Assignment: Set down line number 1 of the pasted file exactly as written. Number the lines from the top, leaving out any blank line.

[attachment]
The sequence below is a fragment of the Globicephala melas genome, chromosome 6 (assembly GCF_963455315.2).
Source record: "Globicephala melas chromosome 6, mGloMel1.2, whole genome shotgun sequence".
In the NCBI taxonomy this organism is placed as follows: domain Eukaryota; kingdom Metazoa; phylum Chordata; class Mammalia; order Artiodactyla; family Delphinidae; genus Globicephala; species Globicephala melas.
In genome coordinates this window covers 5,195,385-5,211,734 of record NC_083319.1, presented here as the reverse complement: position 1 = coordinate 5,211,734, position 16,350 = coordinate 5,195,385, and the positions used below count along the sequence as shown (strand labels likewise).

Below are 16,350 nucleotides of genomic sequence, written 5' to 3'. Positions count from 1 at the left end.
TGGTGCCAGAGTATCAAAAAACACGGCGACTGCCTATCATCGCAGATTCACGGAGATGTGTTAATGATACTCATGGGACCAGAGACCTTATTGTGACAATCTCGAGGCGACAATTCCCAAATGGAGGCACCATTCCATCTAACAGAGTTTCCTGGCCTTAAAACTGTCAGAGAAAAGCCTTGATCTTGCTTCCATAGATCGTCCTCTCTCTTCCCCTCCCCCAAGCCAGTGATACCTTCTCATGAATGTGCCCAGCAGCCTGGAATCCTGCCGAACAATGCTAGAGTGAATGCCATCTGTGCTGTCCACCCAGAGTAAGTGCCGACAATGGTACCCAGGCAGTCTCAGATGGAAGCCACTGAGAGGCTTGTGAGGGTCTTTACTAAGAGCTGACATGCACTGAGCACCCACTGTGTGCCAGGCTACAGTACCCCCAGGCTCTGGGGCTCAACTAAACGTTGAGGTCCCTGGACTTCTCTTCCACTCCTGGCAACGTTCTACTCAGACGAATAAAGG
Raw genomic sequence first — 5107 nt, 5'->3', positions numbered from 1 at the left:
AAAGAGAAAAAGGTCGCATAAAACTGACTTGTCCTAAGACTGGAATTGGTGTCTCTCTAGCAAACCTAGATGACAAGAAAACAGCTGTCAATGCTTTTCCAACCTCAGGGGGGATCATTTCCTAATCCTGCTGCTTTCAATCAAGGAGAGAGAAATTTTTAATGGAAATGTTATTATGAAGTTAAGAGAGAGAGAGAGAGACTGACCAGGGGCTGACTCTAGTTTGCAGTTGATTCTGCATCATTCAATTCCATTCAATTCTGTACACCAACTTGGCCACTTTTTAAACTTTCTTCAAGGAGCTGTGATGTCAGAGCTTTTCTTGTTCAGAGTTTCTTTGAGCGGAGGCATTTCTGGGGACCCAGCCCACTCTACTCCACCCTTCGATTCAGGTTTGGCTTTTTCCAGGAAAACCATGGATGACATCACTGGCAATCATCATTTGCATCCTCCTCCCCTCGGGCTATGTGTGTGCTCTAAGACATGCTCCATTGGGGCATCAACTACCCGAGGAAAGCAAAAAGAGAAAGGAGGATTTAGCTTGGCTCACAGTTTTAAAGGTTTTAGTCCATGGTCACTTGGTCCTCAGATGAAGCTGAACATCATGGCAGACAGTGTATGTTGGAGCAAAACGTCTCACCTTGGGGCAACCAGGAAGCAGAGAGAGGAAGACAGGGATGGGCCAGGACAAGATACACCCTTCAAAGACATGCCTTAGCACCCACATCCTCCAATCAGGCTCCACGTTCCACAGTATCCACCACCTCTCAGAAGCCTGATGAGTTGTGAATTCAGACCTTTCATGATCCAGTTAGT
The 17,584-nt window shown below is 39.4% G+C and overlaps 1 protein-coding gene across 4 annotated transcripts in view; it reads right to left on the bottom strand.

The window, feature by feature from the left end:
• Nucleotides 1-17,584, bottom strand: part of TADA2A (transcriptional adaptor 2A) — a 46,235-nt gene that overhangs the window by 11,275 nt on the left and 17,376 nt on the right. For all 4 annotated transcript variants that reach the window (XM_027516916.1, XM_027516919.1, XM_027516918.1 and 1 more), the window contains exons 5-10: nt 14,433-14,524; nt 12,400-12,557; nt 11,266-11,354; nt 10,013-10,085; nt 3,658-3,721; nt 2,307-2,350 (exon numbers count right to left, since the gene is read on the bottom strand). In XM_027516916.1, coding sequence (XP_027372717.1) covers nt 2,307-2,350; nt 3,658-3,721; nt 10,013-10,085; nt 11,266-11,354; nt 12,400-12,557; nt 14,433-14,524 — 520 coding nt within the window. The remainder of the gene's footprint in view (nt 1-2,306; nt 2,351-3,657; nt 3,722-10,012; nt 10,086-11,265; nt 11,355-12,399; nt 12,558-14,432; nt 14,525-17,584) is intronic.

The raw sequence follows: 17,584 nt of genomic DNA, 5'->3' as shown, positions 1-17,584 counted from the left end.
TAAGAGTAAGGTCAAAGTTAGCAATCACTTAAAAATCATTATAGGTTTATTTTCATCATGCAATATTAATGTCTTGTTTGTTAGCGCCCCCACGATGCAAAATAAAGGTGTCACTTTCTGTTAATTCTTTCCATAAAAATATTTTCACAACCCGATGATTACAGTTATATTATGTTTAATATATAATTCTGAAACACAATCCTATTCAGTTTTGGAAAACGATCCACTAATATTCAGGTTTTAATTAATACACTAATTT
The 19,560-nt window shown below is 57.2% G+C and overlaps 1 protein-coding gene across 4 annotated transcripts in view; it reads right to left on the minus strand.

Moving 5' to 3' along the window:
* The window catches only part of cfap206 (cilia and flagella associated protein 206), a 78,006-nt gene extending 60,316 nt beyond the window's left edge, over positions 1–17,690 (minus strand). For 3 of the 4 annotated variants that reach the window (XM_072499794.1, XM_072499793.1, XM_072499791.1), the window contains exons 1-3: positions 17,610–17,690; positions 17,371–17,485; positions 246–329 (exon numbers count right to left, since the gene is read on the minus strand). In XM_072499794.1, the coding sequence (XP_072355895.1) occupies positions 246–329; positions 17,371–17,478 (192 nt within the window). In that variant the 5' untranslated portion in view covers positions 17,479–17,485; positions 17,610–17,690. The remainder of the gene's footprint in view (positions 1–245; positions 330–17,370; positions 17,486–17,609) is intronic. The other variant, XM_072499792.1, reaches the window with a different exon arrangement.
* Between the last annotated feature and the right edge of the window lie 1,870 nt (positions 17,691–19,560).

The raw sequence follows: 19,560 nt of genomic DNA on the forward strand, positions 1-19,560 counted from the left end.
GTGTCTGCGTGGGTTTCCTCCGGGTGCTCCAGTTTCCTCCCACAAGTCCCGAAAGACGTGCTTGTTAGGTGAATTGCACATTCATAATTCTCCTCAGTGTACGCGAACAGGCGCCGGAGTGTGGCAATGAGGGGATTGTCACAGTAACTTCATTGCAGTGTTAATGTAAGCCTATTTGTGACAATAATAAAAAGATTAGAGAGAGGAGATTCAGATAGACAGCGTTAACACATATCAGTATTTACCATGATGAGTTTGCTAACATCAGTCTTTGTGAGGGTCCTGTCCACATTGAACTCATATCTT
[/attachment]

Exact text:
The sequence below is a fragment of the Globicephala melas genome, chromosome 6 (assembly GCF_963455315.2).